Blu-ray Review: Slaughter in San Francisco (1974)

There’s been no shortage of martial arts cinema coming from Eureka Entertainment over the past 18 months, and among the label’s latest titles is the obscure Golden Harvest classic, Slaughter in San Francisco, also known by its original and very dated title of Yellow Faced Tiger – available on Blu-ray from February 19th. 

Martial arts and “good old fashioned” American justice join forces in the “Bay City” for this modest action feature which capitalizes both on the success of Bruce Lee, in the wake of his untimely passing, and Dirty Harry (1974). For what is a rather basic genre feature, Slaughter in San Francisco still manages to be a fun and enjoyable experience, mostly attributed to the film’s fast pace and simplistic plot. Corrupt cops and the city’s criminal kingpin, played by Chuk Norris, are the detriment of our hero, Don Wong, an honest patrolman who is literally fighting for justice.   

San Francisco’s prominent Asian population and influence serve the bayside city well as the film’s central location. The various fight sequences and Wong’s travels take the audience on a quaint walking tour of the city and its outskirts, with all its beautiful gardens and astoundingly steep streets on full display. If the story isn’t to your liking, the film’s gorgeous on-location photography and 70s aesthetic will at least deliver some chill vibes.  

Naturally with this era of foreign filmmaking, the dubbing leaves a lot to be desired, and while the poor syncing is jarring initially, it’s easy to embrace as a fun quirk, and Chuck’s acting has never been better! Whether he’s barking out orders while donning Ray-Ban sunglasses and a fur coat or watching his underlings practicing karate while eating an unnaturally large apple, our ginger antagonist is “all in”, and his epic showdown with Wong does not disappoint.  


  • Limited Edition O-Card slipcase featuring new artwork by Sam Gilbey [2000 copies] 
  • Original Mandarin mono audio 
  • “Classic” English dubbed mono audio 
  • Optional English Subtitles, newly translated for this release 
  • Brand new feature length audio commentary by Asian film expert Frank Djeng & Michael Worth (Hong Kong theatrical) 
  • Brand new feature length audio commentary by Mike Leeder & Arne Venema (US export version) 
  • New featurette by martial artist and actor Michael Worth 
  • Trailer 
  • A Limited-Edition collector’s booklet featuring new writing by James Oliver [2000 copies] 

 Mike Leeder and Arne Venema deliver the low-down on all things Chuck in the 40+ minute featurette, Karate Cowboy, which takes viewers through a timeline of the legend’s career spanning from the late ‘60s to the modern day. Not only do the lively pair of fans discuss Norris’ film contributions, but they also detail his influences on other action stars, short-lived cartoon show, and action jeans! For those looking for additional information regarding Slaughter in San Francisco, be sure to listen to Leeder and Venema’s commentary which is rife with trivia. If you’re curious about the Mandarin version of this film, but don’t feel like sitting through the action again, a second commentary provided by Frank Djeng and Michael Worth is recommended listening. The pair are very energetic and fun to listen to as they take viewers through the Hong Kong cut of “Slaughter” which includes 18 additional minutes. As Djeng and Worth are local to the San Francisco area, they’re also great resources on the film’s shooting locations, a subject that’s further explored in the featurette Return to Slaughter which includes an interview with actor Don Wong. – by Hannah Lynch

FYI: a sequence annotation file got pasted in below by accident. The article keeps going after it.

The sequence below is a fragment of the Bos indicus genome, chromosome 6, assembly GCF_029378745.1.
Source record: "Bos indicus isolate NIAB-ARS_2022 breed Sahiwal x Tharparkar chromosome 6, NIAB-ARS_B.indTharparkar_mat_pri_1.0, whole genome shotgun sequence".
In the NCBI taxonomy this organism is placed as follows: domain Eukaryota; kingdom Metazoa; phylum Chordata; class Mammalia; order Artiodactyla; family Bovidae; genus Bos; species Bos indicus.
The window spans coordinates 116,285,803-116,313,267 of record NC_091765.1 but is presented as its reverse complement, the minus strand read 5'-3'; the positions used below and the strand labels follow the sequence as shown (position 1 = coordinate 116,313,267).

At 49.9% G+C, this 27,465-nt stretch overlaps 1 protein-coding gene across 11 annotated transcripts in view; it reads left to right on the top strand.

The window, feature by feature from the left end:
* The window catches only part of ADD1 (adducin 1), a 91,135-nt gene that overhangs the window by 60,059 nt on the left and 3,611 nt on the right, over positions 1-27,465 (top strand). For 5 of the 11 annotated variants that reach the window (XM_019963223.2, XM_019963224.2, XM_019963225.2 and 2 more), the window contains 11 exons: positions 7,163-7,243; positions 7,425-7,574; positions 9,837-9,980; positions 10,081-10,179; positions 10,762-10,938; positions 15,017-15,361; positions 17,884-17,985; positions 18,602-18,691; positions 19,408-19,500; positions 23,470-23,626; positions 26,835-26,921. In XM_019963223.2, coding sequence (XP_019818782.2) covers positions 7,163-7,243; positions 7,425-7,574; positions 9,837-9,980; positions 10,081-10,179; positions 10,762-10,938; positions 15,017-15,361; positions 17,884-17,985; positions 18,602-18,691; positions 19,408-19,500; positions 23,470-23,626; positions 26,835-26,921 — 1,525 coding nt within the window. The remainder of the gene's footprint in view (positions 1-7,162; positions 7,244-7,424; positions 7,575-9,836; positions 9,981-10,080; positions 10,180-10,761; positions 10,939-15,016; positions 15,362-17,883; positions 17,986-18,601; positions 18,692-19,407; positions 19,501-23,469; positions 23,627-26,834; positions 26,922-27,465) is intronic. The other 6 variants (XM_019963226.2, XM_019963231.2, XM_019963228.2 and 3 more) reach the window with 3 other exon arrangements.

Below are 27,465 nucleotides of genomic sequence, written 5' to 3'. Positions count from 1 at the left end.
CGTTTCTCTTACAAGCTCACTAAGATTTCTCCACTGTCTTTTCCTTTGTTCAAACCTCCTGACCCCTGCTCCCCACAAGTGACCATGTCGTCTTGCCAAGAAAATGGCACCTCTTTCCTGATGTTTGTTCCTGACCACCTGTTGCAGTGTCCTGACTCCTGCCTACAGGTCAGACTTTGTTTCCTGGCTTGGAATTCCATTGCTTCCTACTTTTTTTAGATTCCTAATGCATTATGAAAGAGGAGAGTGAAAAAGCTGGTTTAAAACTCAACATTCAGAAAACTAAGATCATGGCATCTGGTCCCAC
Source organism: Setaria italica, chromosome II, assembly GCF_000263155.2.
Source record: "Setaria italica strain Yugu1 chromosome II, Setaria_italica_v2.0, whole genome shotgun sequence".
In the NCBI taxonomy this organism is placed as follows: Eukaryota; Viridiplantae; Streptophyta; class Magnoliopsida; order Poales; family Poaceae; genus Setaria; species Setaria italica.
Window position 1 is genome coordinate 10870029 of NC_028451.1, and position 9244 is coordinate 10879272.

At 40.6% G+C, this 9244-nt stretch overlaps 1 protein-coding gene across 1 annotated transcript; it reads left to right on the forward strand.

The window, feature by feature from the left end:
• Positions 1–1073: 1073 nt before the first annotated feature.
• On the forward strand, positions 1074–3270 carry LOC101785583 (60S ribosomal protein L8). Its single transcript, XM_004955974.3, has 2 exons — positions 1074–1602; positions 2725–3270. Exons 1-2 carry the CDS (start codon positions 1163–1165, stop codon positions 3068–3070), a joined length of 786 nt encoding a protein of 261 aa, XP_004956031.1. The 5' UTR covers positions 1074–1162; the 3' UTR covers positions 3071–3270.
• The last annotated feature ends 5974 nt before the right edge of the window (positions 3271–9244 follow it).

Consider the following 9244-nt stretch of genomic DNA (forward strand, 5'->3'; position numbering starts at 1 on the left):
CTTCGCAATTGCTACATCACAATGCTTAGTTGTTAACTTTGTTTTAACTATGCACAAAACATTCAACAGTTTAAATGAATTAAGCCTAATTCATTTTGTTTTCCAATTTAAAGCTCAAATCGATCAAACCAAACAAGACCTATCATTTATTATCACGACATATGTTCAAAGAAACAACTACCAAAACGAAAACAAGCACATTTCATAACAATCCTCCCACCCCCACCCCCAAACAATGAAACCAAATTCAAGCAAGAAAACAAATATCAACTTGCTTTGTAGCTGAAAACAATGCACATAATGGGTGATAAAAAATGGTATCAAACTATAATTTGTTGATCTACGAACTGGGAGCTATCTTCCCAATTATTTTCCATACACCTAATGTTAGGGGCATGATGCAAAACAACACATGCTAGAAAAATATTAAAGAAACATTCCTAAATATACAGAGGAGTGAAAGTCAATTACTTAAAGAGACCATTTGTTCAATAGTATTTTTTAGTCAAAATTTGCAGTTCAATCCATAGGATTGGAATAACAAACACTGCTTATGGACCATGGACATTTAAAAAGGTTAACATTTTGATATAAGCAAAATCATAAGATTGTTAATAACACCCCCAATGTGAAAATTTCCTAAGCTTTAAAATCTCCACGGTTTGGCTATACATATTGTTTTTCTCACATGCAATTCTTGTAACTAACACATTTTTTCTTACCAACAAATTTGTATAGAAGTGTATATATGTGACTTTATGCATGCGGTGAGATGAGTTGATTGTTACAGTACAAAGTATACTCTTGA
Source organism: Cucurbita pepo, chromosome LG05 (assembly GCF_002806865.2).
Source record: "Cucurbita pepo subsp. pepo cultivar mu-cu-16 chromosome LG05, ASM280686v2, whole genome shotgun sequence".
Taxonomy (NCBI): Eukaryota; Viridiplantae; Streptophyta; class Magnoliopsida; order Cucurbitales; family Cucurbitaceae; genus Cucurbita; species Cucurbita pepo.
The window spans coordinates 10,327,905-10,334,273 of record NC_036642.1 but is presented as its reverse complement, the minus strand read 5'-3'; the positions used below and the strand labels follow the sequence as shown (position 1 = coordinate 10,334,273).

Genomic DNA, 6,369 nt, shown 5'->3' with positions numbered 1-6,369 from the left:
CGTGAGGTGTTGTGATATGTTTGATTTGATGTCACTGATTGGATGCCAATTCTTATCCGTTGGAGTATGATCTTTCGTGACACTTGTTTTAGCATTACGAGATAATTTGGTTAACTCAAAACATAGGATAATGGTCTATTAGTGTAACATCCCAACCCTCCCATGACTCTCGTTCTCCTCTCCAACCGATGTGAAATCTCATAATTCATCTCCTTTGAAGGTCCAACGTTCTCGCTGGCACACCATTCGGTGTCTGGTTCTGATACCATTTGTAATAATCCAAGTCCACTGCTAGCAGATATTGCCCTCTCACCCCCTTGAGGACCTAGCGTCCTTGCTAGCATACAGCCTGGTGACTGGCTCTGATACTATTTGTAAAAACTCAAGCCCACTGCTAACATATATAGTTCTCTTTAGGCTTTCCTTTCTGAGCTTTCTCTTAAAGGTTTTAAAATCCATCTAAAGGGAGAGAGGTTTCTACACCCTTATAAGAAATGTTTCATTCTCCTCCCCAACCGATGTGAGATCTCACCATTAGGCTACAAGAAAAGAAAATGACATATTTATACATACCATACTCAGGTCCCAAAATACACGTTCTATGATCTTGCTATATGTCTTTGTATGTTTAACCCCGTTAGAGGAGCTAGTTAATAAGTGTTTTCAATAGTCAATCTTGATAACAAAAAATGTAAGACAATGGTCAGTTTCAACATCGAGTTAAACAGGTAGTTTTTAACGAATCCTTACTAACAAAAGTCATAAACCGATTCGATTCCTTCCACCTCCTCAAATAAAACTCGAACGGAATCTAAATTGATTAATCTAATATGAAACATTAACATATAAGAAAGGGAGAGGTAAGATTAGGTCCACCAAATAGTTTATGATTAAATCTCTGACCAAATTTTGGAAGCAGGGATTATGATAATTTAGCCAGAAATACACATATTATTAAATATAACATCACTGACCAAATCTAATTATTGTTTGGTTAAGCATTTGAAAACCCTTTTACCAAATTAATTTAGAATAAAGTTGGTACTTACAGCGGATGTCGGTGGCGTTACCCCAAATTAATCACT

Chuck Norris may have tried to block the film’s release back in the day, but there was no stopping Eureka from giving this kung fu classic its very first Blu-ray edition. Presented from a pristine 2K restoration of both the Hong Kong theatrical and US export cuts, the 2.39:1 image offers strong colour with nice texture that’s consistent throughout. Both the English and Mandarin Mono 2.0 LPCM tracks are very flat given the film’s limited sound design, but they certainly don’t lack volume.  

Slaughter in San Francisco is the perfect movie to put on if you wish to numb the burden of reality. Eureka Entertainment have fully embraced the low-budget classic with a Limited Editon that not only celebrates the genre, but of course a younger Chuck Norris on the cusp of film stardom.  

(1974, director: Lo Wei) 



direct blu-ray screen captures



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